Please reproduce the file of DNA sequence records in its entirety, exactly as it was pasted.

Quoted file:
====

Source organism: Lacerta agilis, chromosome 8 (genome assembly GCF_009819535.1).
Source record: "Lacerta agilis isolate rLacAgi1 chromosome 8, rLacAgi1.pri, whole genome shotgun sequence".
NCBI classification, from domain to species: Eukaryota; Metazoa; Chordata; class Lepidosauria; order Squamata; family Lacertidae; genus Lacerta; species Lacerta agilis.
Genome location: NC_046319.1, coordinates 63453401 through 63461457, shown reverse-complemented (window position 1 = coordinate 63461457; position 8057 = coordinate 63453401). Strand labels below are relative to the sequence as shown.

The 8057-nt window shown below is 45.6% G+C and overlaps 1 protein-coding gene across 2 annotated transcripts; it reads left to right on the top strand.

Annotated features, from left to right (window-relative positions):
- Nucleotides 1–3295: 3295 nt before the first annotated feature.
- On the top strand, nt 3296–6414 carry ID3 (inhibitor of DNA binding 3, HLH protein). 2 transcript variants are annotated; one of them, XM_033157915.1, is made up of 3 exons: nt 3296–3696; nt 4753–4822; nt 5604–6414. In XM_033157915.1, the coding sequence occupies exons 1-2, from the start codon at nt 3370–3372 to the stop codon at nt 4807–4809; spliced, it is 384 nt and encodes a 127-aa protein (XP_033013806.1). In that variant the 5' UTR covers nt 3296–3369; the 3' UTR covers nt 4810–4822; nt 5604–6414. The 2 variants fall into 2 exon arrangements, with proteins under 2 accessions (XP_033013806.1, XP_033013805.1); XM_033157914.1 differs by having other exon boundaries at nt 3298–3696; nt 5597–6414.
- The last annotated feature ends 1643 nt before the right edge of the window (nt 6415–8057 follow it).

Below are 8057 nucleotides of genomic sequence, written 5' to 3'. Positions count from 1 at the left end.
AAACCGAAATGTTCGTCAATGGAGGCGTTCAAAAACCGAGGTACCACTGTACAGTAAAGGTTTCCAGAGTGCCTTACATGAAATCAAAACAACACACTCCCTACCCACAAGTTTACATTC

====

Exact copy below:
Source organism: Lacerta agilis, chromosome 8 (genome assembly GCF_009819535.1).
Source record: "Lacerta agilis isolate rLacAgi1 chromosome 8, rLacAgi1.pri, whole genome shotgun sequence".
NCBI classification, from domain to species: Eukaryota; Metazoa; Chordata; class Lepidosauria; order Squamata; family Lacertidae; genus Lacerta; species Lacerta agilis.
Genome location: NC_046319.1, coordinates 63453401 through 63461457, shown reverse-complemented (window position 1 = coordinate 63461457; position 8057 = coordinate 63453401). Strand labels below are relative to the sequence as shown.

The 8057-nt window shown below is 45.6% G+C and overlaps 1 protein-coding gene across 2 annotated transcripts; it reads left to right on the top strand.

Annotated features, from left to right (window-relative positions):
- Nucleotides 1–3295: 3295 nt before the first annotated feature.
- On the top strand, nt 3296–6414 carry ID3 (inhibitor of DNA binding 3, HLH protein). 2 transcript variants are annotated; one of them, XM_033157915.1, is made up of 3 exons: nt 3296–3696; nt 4753–4822; nt 5604–6414. In XM_033157915.1, the coding sequence occupies exons 1-2, from the start codon at nt 3370–3372 to the stop codon at nt 4807–4809; spliced, it is 384 nt and encodes a 127-aa protein (XP_033013806.1). In that variant the 5' UTR covers nt 3296–3369; the 3' UTR covers nt 4810–4822; nt 5604–6414. The 2 variants fall into 2 exon arrangements, with proteins under 2 accessions (XP_033013806.1, XP_033013805.1); XM_033157914.1 differs by having other exon boundaries at nt 3298–3696; nt 5597–6414.
- The last annotated feature ends 1643 nt before the right edge of the window (nt 6415–8057 follow it).

Below are 8057 nucleotides of genomic sequence, written 5' to 3'. Positions count from 1 at the left end.
AAACCGAAATGTTCGTCAATGGAGGCGTTCAAAAACCGAGGTACCACTGTACAGTAAAGGTTTCCAGAGTGCCTTACATGAAATCAAAACAACACACTCCCTACCCACAAGTTTACATTC